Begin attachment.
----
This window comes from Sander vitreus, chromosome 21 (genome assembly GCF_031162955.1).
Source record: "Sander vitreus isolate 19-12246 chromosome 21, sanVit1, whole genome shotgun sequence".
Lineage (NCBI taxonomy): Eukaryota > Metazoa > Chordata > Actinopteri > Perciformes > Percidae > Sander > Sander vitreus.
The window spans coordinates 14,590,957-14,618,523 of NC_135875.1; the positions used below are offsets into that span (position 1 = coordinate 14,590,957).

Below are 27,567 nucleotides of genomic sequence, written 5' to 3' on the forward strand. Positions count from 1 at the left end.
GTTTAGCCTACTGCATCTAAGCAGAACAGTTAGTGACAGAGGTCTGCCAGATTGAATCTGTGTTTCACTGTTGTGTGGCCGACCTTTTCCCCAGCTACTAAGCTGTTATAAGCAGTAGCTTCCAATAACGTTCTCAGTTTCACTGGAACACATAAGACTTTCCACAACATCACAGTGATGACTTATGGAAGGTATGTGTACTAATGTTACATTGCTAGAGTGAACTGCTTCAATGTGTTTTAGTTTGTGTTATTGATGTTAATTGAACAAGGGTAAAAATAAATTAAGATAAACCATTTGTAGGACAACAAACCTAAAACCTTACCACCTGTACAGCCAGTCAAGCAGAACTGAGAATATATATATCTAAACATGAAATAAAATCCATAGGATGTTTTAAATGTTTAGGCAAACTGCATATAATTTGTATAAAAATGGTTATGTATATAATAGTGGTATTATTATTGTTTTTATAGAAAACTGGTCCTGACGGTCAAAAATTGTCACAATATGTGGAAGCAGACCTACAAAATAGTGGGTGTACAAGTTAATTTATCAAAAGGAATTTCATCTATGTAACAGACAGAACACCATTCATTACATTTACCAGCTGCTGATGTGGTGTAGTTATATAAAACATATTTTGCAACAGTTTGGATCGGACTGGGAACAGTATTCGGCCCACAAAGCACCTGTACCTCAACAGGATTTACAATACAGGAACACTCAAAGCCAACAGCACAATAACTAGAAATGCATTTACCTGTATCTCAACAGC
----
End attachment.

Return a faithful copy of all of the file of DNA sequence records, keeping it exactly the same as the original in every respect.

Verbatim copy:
This window comes from Sander vitreus, chromosome 21 (genome assembly GCF_031162955.1).
Source record: "Sander vitreus isolate 19-12246 chromosome 21, sanVit1, whole genome shotgun sequence".
Lineage (NCBI taxonomy): Eukaryota > Metazoa > Chordata > Actinopteri > Perciformes > Percidae > Sander > Sander vitreus.
The window spans coordinates 14,590,957-14,618,523 of NC_135875.1; the positions used below are offsets into that span (position 1 = coordinate 14,590,957).

Below are 27,567 nucleotides of genomic sequence, written 5' to 3' on the forward strand. Positions count from 1 at the left end.
GTTTAGCCTACTGCATCTAAGCAGAACAGTTAGTGACAGAGGTCTGCCAGATTGAATCTGTGTTTCACTGTTGTGTGGCCGACCTTTTCCCCAGCTACTAAGCTGTTATAAGCAGTAGCTTCCAATAACGTTCTCAGTTTCACTGGAACACATAAGACTTTCCACAACATCACAGTGATGACTTATGGAAGGTATGTGTACTAATGTTACATTGCTAGAGTGAACTGCTTCAATGTGTTTTAGTTTGTGTTATTGATGTTAATTGAACAAGGGTAAAAATAAATTAAGATAAACCATTTGTAGGACAACAAACCTAAAACCTTACCACCTGTACAGCCAGTCAAGCAGAACTGAGAATATATATATCTAAACATGAAATAAAATCCATAGGATGTTTTAAATGTTTAGGCAAACTGCATATAATTTGTATAAAAATGGTTATGTATATAATAGTGGTATTATTATTGTTTTTATAGAAAACTGGTCCTGACGGTCAAAAATTGTCACAATATGTGGAAGCAGACCTACAAAATAGTGGGTGTACAAGTTAATTTATCAAAAGGAATTTCATCTATGTAACAGACAGAACACCATTCATTACATTTACCAGCTGCTGATGTGGTGTAGTTATATAAAACATATTTTGCAACAGTTTGGATCGGACTGGGAACAGTATTCGGCCCACAAAGCACCTGTACCTCAACAGGATTTACAATACAGGAACACTCAAAGCCAACAGCACAATAACTAGAAATGCATTTACCTGTATCTCAACAGC